The Bank Dick (1940)

“The Bank Dick” shows W.C. Fields’s distinct voice as a classic comic actor

wc_fieldsbankdickposterFool me once, W.C. Fields, shame on you. Fool me twice, shame on me. It goes to show that in my Rapid Response to “It’s a Gift” just how little I knew about Fields or his movies. Roger Ebert’s Great Movies piece of “The Bank Dick” informs that you don’t have to be familiar with Fields’s movies to be considered a movie buff, and yet if you have never come across him, you’re hardly a movie lover at all.

Ebert describes him as a man who seemed to be drunk at all times, whose louse behavior was par for the course, and whose movies were not especially good, but whose best moments were spread across numerous features and shorts. His best known feature, “The Bank Dick,” made eight years after “It’s a Gift,” shows just how little Fields’s formula had evolved in that time. And to watch the two films in close succession, you begin to develop an affinity for their patterns and their sillier shared qualities.

That doesn’t mean I exactly enjoyed “The Bank Dick.” It’s perhaps even more formless of a story than “It’s a Gift,” and yet taken together it’s much easier to respect the work Fields is doing and the effort that’s gone into making these films, as dumb as they are. Continue reading “The Bank Dick (1940)”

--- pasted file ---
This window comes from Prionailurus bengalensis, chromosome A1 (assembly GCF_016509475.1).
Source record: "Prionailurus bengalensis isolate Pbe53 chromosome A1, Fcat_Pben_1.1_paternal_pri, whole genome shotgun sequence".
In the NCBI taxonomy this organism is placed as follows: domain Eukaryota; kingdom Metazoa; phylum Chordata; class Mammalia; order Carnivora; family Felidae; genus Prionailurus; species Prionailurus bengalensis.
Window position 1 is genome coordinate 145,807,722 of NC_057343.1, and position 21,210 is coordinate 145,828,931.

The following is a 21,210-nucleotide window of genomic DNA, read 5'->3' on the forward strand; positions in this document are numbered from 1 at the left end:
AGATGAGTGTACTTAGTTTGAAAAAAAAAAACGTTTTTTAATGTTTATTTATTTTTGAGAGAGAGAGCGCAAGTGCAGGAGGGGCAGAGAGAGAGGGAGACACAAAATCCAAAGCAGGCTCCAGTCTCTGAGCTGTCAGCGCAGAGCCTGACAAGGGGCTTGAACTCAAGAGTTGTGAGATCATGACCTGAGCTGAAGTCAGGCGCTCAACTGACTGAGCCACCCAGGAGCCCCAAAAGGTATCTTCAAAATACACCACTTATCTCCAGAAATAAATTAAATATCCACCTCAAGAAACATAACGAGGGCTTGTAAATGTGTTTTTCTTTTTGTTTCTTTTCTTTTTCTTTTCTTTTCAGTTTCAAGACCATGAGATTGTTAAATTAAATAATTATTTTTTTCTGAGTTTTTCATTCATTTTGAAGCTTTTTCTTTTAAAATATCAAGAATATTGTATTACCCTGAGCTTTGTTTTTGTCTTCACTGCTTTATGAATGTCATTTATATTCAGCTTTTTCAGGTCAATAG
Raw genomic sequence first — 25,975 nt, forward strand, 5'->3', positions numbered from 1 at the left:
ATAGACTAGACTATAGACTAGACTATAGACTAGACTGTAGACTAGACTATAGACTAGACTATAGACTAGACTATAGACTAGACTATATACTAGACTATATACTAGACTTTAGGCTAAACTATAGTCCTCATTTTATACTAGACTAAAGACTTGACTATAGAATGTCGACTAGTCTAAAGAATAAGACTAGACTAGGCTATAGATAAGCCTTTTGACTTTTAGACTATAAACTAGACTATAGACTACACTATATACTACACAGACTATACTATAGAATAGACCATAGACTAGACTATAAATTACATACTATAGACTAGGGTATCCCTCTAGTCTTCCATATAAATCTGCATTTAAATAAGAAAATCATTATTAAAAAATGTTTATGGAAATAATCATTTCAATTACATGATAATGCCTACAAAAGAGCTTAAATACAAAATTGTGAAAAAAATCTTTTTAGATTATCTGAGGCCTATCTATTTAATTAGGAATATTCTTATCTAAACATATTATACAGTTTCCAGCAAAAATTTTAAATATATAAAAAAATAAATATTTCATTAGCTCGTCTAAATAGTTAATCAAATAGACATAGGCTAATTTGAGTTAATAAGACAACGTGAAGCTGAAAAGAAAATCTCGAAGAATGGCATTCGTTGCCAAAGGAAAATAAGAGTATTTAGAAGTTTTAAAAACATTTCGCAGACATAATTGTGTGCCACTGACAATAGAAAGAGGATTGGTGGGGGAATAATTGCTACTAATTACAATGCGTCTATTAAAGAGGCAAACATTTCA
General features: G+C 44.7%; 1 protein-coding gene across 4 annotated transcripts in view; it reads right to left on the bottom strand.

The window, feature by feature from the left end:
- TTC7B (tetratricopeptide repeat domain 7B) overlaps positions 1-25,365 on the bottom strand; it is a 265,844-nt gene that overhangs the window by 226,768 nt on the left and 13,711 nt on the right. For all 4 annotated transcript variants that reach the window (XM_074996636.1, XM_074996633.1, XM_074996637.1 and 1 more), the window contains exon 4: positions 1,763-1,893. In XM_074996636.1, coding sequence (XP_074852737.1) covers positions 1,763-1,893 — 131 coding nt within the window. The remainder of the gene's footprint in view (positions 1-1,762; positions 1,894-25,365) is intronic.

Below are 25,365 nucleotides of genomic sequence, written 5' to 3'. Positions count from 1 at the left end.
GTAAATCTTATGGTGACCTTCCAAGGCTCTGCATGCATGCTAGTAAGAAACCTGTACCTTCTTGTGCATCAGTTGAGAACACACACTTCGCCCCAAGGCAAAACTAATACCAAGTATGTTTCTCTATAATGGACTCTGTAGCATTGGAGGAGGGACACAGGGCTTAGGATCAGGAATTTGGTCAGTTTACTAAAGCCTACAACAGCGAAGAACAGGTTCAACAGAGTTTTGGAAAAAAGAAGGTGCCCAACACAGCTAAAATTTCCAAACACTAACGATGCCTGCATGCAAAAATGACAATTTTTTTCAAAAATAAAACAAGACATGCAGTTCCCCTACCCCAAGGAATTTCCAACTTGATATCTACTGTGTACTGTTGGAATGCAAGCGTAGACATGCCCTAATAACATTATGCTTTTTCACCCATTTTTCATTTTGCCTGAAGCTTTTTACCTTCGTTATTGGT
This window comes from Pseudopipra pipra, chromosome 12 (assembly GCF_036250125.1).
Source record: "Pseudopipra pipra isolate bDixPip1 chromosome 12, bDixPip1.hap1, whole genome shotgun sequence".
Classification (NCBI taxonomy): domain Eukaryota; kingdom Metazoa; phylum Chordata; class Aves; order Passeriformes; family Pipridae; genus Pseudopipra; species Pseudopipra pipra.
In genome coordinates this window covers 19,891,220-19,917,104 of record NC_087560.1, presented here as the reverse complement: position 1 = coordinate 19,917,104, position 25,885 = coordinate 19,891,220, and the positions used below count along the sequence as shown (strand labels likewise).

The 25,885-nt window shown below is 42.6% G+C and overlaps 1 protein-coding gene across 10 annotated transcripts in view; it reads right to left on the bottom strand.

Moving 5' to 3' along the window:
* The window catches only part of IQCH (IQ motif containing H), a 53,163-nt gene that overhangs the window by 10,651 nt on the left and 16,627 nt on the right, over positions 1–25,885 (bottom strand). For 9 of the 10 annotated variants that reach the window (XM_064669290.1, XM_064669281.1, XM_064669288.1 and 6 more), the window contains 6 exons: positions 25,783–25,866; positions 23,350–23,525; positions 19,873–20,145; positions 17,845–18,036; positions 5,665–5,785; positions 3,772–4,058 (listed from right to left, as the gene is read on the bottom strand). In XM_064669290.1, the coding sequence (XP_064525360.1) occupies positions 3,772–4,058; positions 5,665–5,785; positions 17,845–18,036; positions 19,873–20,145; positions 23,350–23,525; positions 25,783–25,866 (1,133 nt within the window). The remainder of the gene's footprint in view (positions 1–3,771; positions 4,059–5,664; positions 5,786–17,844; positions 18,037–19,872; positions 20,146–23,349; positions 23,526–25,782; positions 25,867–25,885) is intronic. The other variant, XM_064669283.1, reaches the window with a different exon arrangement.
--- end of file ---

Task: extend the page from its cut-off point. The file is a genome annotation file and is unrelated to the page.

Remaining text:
Rapid Response: It’s a Gift (1932)

220px-WCF_It's_a_Gift_1934The comedies of W.C. Fields have not aged well, but there’s a clear dark side upon watching them today. I can imagine a version of this film in which none of the incompetence, prat fall humor and family comedy would be played for laughs and instead as a dark satire of a depressed, miserable nuclear family.

Sure enough, people have reimagined the family comedy and the sitcom. You can see traces of W.C. Fields in Clark Griswold, or I think of Louis C.K. trying to stage a sitcom in which when his wife scolds him for opening a bottle on the table, she doesn’t say “I love you,” but “I’m leaving you.”

In “It’s a Gift,” Fields plays Harold, a struggling grocer who lucks into a small fortune upon learning of the death of his wealthy relative. Before the ink is dry on the will, Harold has already purchased an orange grove in California, unaware (or unwilling to learn) that nothing will grow on his newly purchased lot. But the film plays more as a series of slapstick sketches. Continue reading “Rapid Response: It’s a Gift (1932)”